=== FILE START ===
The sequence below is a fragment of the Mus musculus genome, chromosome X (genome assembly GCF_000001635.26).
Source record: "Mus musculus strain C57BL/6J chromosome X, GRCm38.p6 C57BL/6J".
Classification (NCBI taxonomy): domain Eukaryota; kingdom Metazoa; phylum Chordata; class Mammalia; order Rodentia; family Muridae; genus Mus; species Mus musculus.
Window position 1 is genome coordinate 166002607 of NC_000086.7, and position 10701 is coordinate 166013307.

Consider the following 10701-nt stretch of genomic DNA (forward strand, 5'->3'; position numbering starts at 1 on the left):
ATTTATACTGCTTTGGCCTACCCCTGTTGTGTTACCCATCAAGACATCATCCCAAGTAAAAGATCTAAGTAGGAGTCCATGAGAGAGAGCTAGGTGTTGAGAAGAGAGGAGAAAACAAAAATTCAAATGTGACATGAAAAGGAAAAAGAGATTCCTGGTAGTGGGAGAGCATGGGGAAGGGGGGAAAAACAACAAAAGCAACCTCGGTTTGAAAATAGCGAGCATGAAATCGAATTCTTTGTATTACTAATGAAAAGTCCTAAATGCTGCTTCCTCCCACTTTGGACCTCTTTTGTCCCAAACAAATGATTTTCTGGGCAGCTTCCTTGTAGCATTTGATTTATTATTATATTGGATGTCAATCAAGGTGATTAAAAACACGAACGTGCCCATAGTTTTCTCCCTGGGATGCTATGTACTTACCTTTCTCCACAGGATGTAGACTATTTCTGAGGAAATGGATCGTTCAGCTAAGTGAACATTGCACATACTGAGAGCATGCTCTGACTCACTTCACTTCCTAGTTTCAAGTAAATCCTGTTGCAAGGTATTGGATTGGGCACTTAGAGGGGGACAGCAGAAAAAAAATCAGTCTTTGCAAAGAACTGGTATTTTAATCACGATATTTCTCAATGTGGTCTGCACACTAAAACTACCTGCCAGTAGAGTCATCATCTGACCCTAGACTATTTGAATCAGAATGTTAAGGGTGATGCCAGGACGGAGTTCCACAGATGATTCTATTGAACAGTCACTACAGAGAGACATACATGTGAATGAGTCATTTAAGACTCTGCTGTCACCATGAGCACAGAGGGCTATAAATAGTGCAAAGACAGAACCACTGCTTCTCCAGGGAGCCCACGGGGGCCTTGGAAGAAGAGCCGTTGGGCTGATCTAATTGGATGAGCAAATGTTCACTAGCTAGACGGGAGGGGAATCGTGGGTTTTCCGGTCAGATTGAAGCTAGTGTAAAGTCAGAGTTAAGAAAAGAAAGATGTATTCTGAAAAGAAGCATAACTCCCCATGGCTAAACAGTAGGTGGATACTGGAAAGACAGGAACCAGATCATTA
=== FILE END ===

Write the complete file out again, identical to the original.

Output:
The sequence below is a fragment of the Mus musculus genome, chromosome X (genome assembly GCF_000001635.26).
Source record: "Mus musculus strain C57BL/6J chromosome X, GRCm38.p6 C57BL/6J".
Classification (NCBI taxonomy): domain Eukaryota; kingdom Metazoa; phylum Chordata; class Mammalia; order Rodentia; family Muridae; genus Mus; species Mus musculus.
Window position 1 is genome coordinate 166002607 of NC_000086.7, and position 10701 is coordinate 166013307.

Consider the following 10701-nt stretch of genomic DNA (forward strand, 5'->3'; position numbering starts at 1 on the left):
ATTTATACTGCTTTGGCCTACCCCTGTTGTGTTACCCATCAAGACATCATCCCAAGTAAAAGATCTAAGTAGGAGTCCATGAGAGAGAGCTAGGTGTTGAGAAGAGAGGAGAAAACAAAAATTCAAATGTGACATGAAAAGGAAAAAGAGATTCCTGGTAGTGGGAGAGCATGGGGAAGGGGGGAAAAACAACAAAAGCAACCTCGGTTTGAAAATAGCGAGCATGAAATCGAATTCTTTGTATTACTAATGAAAAGTCCTAAATGCTGCTTCCTCCCACTTTGGACCTCTTTTGTCCCAAACAAATGATTTTCTGGGCAGCTTCCTTGTAGCATTTGATTTATTATTATATTGGATGTCAATCAAGGTGATTAAAAACACGAACGTGCCCATAGTTTTCTCCCTGGGATGCTATGTACTTACCTTTCTCCACAGGATGTAGACTATTTCTGAGGAAATGGATCGTTCAGCTAAGTGAACATTGCACATACTGAGAGCATGCTCTGACTCACTTCACTTCCTAGTTTCAAGTAAATCCTGTTGCAAGGTATTGGATTGGGCACTTAGAGGGGGACAGCAGAAAAAAAATCAGTCTTTGCAAAGAACTGGTATTTTAATCACGATATTTCTCAATGTGGTCTGCACACTAAAACTACCTGCCAGTAGAGTCATCATCTGACCCTAGACTATTTGAATCAGAATGTTAAGGGTGATGCCAGGACGGAGTTCCACAGATGATTCTATTGAACAGTCACTACAGAGAGACATACATGTGAATGAGTCATTTAAGACTCTGCTGTCACCATGAGCACAGAGGGCTATAAATAGTGCAAAGACAGAACCACTGCTTCTCCAGGGAGCCCACGGGGGCCTTGGAAGAAGAGCCGTTGGGCTGATCTAATTGGATGAGCAAATGTTCACTAGCTAGACGGGAGGGGAATCGTGGGTTTTCCGGTCAGATTGAAGCTAGTGTAAAGTCAGAGTTAAGAAAAGAAAGATGTATTCTGAAAAGAAGCATAACTCCCCATGGCTAAACAGTAGGTGGATACTGGAAAGACAGGAACCAGATCATTA